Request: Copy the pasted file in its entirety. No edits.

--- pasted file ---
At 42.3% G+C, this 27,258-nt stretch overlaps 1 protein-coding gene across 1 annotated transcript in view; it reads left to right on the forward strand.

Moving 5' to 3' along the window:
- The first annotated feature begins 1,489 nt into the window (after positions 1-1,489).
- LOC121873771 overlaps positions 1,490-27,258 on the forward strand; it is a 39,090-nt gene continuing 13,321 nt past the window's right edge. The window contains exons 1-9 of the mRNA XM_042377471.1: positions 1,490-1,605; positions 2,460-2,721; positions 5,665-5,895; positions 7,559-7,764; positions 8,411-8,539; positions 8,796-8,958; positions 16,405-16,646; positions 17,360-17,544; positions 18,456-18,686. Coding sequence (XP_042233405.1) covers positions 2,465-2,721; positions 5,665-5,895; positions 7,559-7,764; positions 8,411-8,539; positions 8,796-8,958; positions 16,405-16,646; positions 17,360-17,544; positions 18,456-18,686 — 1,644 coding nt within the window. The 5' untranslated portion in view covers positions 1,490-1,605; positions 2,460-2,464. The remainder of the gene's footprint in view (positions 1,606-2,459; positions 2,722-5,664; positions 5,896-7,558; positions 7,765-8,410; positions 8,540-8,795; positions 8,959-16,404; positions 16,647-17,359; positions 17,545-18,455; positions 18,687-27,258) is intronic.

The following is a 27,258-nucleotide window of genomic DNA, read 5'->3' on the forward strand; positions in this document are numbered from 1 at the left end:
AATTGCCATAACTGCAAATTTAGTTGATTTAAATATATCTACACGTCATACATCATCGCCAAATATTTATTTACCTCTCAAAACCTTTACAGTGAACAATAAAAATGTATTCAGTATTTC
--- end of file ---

At 42.3% G+C, this 27,258-nt stretch overlaps 1 protein-coding gene across 1 annotated transcript in view; it reads left to right on the forward strand.

Moving 5' to 3' along the window:
- The first annotated feature begins 1,489 nt into the window (after positions 1-1,489).
- LOC121873771 overlaps positions 1,490-27,258 on the forward strand; it is a 39,090-nt gene continuing 13,321 nt past the window's right edge. The window contains exons 1-9 of the mRNA XM_042377471.1: positions 1,490-1,605; positions 2,460-2,721; positions 5,665-5,895; positions 7,559-7,764; positions 8,411-8,539; positions 8,796-8,958; positions 16,405-16,646; positions 17,360-17,544; positions 18,456-18,686. Coding sequence (XP_042233405.1) covers positions 2,465-2,721; positions 5,665-5,895; positions 7,559-7,764; positions 8,411-8,539; positions 8,796-8,958; positions 16,405-16,646; positions 17,360-17,544; positions 18,456-18,686 — 1,644 coding nt within the window. The 5' untranslated portion in view covers positions 1,490-1,605; positions 2,460-2,464. The remainder of the gene's footprint in view (positions 1,606-2,459; positions 2,722-5,664; positions 5,896-7,558; positions 7,765-8,410; positions 8,540-8,795; positions 8,959-16,404; positions 16,647-17,359; positions 17,545-18,455; positions 18,687-27,258) is intronic.

The following is a 27,258-nucleotide window of genomic DNA, read 5'->3' on the forward strand; positions in this document are numbered from 1 at the left end:
AATTGCCATAACTGCAAATTTAGTTGATTTAAATATATCTACACGTCATACATCATCGCCAAATATTTATTTACCTCTCAAAACCTTTACAGTGAACAATAAAAATGTATTCAGTATTTC